America’s national parks take on a different atmosphere in winter. Gone are the crowds that jam many of the most popular parks from April through October. Yet while travel conditions can make it more difficult to get to some of these parks, and some roads and sites are closed for the winter, the season has its charms. The scenery that looks stunning enough in the July heat is often more breathtaking with a coat of snow or frozen waterfall or pond. The wildlife that can be hard to spot in warm weather often stands out in sharp contrast against the snow.
10. Grand Experience
A hiker prepares for a winter descent into the Grand Canyon. While the canyon’s popular North Rim is closed to vehicles in winter, the canyon is accessible to hikers year-round; many hikers trek from the South Rim to the North Rim on multi-day excursions. It’s far easier to get backcountry permits in the winter.
9. Frozen Food
An American bison forages for food in the snow in Yellowstone. Bison have large neck and shoulder muscles that allow them to move their head from side to side to clear snow as they forage.
8. Red Dawn
A December sunrise highlights the frosty conditions around Mesa Arch in Utah’s Canyonlands National Park.
7. Winter Wonderland
Yosemite’s famous Bridalveil Fall presents a much frostier side than visitors see during the summer. Although Yosemite is open year-round, less than 10 percent of guests visit during the winter months.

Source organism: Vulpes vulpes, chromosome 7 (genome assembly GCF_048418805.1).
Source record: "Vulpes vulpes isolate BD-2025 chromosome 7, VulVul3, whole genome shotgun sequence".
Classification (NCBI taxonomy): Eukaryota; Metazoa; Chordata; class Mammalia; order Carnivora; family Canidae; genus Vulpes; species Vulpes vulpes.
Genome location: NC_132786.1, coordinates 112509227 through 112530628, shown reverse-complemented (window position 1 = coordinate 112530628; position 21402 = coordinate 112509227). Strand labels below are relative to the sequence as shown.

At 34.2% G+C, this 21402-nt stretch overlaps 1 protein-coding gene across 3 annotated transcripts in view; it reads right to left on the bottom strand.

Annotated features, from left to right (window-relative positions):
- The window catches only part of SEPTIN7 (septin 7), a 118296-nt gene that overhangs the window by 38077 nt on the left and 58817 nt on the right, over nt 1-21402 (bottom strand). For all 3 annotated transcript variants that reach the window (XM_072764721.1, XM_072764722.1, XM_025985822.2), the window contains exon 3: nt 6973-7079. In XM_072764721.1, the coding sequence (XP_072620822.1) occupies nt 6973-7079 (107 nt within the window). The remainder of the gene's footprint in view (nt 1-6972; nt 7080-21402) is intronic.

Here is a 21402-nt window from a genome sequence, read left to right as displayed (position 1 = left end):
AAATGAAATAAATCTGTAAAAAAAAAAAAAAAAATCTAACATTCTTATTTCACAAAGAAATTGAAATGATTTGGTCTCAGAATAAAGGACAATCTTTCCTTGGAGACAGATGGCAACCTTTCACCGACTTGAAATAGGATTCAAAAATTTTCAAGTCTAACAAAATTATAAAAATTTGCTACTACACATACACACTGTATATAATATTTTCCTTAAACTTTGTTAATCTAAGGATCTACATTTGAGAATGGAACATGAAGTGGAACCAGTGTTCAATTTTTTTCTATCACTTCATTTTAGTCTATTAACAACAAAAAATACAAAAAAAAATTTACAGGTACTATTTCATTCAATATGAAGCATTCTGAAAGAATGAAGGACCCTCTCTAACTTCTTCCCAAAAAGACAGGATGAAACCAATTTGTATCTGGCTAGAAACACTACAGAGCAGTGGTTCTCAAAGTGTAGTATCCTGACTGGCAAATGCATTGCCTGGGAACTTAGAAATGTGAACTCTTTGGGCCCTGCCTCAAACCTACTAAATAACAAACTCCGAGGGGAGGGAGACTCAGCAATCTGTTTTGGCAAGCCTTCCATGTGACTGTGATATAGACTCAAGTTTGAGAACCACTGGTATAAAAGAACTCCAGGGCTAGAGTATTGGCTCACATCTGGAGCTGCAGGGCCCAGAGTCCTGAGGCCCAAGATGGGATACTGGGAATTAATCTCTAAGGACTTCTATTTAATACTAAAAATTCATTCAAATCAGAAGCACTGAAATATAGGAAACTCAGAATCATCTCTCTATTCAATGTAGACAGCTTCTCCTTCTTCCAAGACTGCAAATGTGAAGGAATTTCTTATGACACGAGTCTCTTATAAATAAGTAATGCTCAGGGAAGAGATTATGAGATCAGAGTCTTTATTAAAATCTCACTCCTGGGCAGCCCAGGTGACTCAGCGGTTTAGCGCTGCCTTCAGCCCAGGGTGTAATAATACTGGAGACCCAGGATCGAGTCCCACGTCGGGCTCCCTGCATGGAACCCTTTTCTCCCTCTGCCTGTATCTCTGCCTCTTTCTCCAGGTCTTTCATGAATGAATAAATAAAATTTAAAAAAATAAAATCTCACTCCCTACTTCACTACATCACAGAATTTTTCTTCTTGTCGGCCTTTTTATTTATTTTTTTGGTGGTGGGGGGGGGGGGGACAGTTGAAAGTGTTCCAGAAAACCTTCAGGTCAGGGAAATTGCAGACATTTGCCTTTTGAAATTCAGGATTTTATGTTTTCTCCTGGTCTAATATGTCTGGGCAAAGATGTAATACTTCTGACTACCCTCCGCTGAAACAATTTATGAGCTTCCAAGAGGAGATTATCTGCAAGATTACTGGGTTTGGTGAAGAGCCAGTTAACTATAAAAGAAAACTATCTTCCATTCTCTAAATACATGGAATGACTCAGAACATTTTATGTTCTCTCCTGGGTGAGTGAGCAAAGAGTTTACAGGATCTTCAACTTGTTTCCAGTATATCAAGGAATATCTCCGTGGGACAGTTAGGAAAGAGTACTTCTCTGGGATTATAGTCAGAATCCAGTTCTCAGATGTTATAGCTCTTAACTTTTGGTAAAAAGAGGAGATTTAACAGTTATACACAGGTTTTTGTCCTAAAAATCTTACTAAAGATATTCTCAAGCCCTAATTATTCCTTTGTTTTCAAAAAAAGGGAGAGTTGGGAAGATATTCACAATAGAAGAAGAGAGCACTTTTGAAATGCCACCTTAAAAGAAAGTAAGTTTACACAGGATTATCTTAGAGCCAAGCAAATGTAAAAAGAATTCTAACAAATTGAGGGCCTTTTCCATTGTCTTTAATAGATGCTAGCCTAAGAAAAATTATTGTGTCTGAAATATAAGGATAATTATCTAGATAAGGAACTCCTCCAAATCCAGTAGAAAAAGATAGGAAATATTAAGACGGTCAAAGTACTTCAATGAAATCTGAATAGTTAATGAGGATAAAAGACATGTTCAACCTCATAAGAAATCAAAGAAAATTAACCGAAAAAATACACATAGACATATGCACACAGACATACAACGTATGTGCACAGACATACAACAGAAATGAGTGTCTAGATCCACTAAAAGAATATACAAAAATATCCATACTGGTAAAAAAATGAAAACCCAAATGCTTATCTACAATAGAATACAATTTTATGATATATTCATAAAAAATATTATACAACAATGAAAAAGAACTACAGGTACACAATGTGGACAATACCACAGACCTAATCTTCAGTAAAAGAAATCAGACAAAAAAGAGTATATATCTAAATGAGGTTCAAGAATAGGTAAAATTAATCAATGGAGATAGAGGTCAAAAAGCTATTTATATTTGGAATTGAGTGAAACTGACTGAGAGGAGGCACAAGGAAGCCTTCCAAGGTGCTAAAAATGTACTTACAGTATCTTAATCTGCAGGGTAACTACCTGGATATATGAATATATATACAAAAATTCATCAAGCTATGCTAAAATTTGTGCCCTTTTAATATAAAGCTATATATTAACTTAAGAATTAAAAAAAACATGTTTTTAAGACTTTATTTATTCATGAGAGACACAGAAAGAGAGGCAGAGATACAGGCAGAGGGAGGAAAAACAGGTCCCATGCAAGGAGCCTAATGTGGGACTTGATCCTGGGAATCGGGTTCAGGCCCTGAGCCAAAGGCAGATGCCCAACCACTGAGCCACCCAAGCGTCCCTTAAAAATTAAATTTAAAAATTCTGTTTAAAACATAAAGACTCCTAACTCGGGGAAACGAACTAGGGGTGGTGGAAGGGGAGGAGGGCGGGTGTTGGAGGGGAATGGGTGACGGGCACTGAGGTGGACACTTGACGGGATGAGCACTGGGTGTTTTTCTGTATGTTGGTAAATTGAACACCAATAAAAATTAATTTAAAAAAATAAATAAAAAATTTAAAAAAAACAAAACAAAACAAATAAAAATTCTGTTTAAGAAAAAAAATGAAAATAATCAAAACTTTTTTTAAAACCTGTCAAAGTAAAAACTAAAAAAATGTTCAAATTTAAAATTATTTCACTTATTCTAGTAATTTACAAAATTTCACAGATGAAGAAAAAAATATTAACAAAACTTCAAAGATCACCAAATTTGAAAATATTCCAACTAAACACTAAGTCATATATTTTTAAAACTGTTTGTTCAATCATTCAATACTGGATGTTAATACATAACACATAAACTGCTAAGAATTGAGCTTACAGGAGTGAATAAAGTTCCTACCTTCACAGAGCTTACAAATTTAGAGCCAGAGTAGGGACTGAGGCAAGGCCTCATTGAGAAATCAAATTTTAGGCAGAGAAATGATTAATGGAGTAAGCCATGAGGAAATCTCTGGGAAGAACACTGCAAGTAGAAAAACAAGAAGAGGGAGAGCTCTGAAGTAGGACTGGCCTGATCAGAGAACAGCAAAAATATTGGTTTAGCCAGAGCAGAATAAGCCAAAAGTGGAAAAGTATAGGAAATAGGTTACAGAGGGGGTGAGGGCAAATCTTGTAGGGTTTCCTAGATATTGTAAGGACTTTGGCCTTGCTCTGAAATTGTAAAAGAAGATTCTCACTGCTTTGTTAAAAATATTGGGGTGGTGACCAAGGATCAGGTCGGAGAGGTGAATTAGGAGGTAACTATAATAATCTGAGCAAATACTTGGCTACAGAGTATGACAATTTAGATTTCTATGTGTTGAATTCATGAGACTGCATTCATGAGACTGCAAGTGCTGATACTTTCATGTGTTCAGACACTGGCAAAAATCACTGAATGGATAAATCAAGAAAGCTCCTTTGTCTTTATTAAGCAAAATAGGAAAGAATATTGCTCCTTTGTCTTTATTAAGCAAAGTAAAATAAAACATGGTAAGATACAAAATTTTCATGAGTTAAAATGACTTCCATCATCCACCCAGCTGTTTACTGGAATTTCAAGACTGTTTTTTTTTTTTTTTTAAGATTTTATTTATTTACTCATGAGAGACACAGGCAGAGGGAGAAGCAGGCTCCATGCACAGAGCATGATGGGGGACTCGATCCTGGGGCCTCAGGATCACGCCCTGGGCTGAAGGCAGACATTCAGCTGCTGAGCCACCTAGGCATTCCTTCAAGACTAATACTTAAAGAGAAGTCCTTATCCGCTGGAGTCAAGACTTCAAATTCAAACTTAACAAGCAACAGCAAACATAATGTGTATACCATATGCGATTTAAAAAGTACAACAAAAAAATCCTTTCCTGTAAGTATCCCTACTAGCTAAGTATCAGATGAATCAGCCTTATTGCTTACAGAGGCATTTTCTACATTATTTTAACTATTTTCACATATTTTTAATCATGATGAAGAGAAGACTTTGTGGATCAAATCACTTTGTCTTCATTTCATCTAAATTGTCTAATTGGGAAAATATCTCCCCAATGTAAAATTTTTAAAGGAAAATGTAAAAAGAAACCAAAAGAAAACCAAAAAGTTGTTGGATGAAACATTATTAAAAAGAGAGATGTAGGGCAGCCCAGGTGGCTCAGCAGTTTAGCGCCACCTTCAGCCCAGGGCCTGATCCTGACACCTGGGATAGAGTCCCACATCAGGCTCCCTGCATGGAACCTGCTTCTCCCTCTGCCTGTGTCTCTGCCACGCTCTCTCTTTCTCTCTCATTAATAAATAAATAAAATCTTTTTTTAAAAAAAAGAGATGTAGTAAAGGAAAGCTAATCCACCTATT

Bighorn sheep are on the move across Mount Carmel Highway in Zion National Park.
5. Last Snowman
A final symbol of winter melts as temperatures warm in early March at Grand Canyon National Park. However, snow has fallen in mid-June before in the park.
4. All Clear
The road is clear after a snowfall in Shenandoah National Park.
3. Wizard of Ahs
Sunrise colors the lake and Wizard Island in Oregon’s Crater Lake National Park.
2. Day of the Eagles
A trio of bald eagles feasts on an elk carcass, while ravens wait their turn, in Yellowstone National Park. As an aside, photographer Howard Ignatius noted that the two eagles on the left arrived as a pair, and soon chased off the eagle on the right.
1. River Run
A kayaker negotiates the Sinks on the Little River in Great Smoky Mountains National Park in early March. Yes, that water is frigid, but fall and winter are the best time to run because of the water level.